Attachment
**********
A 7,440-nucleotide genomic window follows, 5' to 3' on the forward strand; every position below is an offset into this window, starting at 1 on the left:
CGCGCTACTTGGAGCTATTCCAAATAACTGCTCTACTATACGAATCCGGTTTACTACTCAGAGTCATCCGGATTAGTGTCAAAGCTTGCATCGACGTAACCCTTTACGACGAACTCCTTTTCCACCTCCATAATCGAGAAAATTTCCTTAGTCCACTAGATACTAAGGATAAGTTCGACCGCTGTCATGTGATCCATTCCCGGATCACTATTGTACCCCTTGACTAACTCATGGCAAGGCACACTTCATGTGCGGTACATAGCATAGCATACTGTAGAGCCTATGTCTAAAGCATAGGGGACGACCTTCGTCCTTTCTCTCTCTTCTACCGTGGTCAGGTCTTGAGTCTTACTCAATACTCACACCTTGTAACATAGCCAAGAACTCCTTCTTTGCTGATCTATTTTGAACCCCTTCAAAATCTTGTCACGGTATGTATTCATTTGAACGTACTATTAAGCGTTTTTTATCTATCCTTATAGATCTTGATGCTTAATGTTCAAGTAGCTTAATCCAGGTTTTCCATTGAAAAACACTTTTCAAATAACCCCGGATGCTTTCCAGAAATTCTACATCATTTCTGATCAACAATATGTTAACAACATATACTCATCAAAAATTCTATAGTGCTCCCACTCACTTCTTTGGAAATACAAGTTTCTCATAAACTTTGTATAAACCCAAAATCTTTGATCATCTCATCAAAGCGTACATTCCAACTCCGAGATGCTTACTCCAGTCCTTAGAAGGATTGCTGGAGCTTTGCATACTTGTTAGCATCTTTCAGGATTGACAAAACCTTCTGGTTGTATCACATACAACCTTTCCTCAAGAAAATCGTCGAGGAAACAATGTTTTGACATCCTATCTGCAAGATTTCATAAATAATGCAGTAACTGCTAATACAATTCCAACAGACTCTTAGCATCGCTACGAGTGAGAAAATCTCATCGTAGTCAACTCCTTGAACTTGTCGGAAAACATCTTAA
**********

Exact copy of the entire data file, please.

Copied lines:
A 7,440-nucleotide genomic window follows, 5' to 3' on the forward strand; every position below is an offset into this window, starting at 1 on the left:
CGCGCTACTTGGAGCTATTCCAAATAACTGCTCTACTATACGAATCCGGTTTACTACTCAGAGTCATCCGGATTAGTGTCAAAGCTTGCATCGACGTAACCCTTTACGACGAACTCCTTTTCCACCTCCATAATCGAGAAAATTTCCTTAGTCCACTAGATACTAAGGATAAGTTCGACCGCTGTCATGTGATCCATTCCCGGATCACTATTGTACCCCTTGACTAACTCATGGCAAGGCACACTTCATGTGCGGTACATAGCATAGCATACTGTAGAGCCTATGTCTAAAGCATAGGGGACGACCTTCGTCCTTTCTCTCTCTTCTACCGTGGTCAGGTCTTGAGTCTTACTCAATACTCACACCTTGTAACATAGCCAAGAACTCCTTCTTTGCTGATCTATTTTGAACCCCTTCAAAATCTTGTCACGGTATGTATTCATTTGAACGTACTATTAAGCGTTTTTTATCTATCCTTATAGATCTTGATGCTTAATGTTCAAGTAGCTTAATCCAGGTTTTCCATTGAAAAACACTTTTCAAATAACCCCGGATGCTTTCCAGAAATTCTACATCATTTCTGATCAACAATATGTTAACAACATATACTCATCAAAAATTCTATAGTGCTCCCACTCACTTCTTTGGAAATACAAGTTTCTCATAAACTTTGTATAAACCCAAAATCTTTGATCATCTCATCAAAGCGTACATTCCAACTCCGAGATGCTTACTCCAGTCCTTAGAAGGATTGCTGGAGCTTTGCATACTTGTTAGCATCTTTCAGGATTGACAAAACCTTCTGGTTGTATCACATACAACCTTTCCTCAAGAAAATCGTCGAGGAAACAATGTTTTGACATCCTATCTGCAAGATTTCATAAATAATGCAGTAACTGCTAATACAATTCCAACAGACTCTTAGCATCGCTACGAGTGAGAAAATCTCATCGTAGTCAACTCCTTGAACTTGTCGGAAAACATCTTAA